Nobody was popping champagne. From what I can gather, the kids who were now running down the sidewalk alongside me had gathered for some kind of concert or event. The sidewalk, therefore, was littered with the detritus of pre-partying: empty bottles and, most importantly, a giant box of wine. In the midst of his hot pursuit, one of the policemen had stomped down on it, and it had proceeded to explode all over me.

Had I not been certain it would have gotten me clubbed and hauled off to the paddy wagon, I would have retaliated with the classic Chilean curse against the police: PACO CULIAO! Instead, I did what any girl who doesn’t fancy hematomas and a few hours in jail would have done: I went to the nearby train station and bought some alfajores.

They were delicious. Suspecting that more than a few street vendors would be wary of spilling their guts to a foreign girl who reeked of booze, I abandoned my interview plan and headed home. On the way, I passed the site of the scuffle to see smoke rising from the median in the middle of the street. Police officers were pacing the median, methodically stomping on glass bottles so that no one could throw them.

As far as Chilean street disturbances go, this one was minor; I saw neither tear gas canisters nor Molotov cocktails. Nevertheless, the experience seemed to confirm that I had chosen the right topic for my photo set.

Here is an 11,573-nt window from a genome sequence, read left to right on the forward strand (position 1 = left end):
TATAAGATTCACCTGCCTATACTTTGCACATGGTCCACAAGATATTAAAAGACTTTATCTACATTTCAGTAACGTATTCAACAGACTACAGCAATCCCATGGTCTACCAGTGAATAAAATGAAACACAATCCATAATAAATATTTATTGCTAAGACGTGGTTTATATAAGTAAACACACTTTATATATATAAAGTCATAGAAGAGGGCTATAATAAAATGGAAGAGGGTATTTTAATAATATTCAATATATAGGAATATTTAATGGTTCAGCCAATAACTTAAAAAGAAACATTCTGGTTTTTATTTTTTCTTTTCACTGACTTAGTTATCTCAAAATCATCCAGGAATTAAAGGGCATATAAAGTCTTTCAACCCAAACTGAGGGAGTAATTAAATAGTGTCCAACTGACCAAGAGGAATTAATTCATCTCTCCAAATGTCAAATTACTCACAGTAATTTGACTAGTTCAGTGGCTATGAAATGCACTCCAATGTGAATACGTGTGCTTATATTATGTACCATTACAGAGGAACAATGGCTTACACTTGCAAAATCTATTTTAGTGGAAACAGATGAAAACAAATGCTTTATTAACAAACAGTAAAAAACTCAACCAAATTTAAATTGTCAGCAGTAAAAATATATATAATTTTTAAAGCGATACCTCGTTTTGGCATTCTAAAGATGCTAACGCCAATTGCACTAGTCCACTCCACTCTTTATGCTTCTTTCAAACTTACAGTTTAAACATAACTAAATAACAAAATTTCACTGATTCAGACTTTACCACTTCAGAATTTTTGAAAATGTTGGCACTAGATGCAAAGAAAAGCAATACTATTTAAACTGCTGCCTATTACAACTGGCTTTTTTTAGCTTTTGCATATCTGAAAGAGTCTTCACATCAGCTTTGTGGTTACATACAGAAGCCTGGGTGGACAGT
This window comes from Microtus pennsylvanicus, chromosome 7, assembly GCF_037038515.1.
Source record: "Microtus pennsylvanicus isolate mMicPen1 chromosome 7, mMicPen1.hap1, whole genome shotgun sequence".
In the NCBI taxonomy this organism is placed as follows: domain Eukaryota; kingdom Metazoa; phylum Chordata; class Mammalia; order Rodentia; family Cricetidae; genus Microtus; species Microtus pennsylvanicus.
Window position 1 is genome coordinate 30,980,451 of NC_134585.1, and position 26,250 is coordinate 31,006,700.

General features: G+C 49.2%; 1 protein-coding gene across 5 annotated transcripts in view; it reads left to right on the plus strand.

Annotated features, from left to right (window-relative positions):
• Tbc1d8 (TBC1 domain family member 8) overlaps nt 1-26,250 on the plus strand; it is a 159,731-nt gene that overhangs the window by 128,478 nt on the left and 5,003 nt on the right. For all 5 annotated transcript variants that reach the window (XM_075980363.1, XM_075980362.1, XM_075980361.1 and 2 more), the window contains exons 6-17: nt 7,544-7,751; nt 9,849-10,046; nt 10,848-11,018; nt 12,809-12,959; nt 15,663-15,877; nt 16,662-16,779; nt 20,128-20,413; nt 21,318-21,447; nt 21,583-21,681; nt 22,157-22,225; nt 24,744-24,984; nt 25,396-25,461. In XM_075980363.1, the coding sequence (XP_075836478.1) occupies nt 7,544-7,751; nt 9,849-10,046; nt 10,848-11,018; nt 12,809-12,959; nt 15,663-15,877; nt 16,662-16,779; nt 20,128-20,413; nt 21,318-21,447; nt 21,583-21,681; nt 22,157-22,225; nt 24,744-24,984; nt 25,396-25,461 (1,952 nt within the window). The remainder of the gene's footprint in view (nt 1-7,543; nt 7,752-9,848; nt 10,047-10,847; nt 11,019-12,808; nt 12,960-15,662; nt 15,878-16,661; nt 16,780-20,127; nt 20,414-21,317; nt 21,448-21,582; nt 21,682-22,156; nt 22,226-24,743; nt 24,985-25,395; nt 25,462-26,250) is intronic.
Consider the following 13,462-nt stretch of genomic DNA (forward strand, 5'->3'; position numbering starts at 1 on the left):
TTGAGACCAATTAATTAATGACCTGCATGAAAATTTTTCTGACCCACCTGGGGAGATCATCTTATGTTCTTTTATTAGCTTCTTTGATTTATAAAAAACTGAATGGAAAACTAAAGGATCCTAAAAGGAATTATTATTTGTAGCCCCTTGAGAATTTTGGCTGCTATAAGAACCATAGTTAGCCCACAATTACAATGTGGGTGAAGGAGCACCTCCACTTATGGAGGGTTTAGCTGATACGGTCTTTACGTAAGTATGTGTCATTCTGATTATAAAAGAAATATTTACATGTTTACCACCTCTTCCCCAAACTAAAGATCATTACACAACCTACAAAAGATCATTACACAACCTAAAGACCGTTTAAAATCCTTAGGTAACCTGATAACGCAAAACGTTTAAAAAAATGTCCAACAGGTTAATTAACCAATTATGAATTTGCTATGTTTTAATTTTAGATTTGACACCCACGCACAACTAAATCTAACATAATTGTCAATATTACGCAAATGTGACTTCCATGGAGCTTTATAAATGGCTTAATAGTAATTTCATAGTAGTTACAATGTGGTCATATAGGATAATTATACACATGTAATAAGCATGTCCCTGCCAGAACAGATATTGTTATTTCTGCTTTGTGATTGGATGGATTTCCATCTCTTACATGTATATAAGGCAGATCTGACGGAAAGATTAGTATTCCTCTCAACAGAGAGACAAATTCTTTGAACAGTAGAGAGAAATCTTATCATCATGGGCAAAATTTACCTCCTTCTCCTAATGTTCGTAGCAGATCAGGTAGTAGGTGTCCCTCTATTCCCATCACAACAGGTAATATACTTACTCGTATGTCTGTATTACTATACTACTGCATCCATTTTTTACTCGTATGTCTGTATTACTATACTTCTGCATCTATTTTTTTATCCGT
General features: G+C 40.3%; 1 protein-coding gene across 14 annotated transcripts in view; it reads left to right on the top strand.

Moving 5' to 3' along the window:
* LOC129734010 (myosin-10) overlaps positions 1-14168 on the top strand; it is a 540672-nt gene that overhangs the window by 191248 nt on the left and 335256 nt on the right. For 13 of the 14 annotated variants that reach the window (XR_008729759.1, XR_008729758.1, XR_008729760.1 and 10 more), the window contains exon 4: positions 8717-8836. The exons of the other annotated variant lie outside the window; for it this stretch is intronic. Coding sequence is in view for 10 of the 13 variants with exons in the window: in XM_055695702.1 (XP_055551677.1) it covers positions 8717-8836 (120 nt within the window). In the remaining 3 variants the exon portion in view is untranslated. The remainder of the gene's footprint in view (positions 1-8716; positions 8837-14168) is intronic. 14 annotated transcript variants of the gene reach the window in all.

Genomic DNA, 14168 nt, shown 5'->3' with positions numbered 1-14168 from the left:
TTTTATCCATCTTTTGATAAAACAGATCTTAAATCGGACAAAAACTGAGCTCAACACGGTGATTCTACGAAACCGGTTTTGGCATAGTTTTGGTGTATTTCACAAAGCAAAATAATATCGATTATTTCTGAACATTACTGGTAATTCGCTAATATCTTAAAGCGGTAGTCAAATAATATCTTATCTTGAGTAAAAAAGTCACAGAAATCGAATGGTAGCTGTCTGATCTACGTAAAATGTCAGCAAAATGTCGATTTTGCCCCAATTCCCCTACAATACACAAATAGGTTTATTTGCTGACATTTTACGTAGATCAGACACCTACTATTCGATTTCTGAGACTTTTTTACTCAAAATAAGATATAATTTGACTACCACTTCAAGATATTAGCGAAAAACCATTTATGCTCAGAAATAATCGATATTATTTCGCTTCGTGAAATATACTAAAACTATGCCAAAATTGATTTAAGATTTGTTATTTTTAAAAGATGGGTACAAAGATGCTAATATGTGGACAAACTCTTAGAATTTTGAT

6 comments:

Leonardo said...

Hey leigh!! do u like alfajores? lol

Leonardo said...

ahh the squatters guy's are called "OKUPAS" ;)

Juan K Peña said...

Hi Leigh!

In Ecuador, guanacos are called 'Trucutús'. I really don't know why. (I will find out why is that...).

After reading this entry... I'm glad you decided to buy alfajores.

Take care.

JK

Noel said...

!!!!!!!!!

erinolson23 said...

Leigh you're, like, so brave. You should do a story on this. It could be your big break!

Mamacita Chilena said...

I am so conflicted about the protests. On one hand I know that the pacos do use excessive force. On the other hand, I know that the kids protesting are asking for it a lot of time...they go out there with their homemade molotov bombs and their backpacks loaded with rocks to throw at the policeman. They're just looking for a fight. My Chilean husband admits, that he, as a young student, like most other young protesters, never had any clue what he was protesting against, he was just out to make trouble (or entertain himself, from his point of view).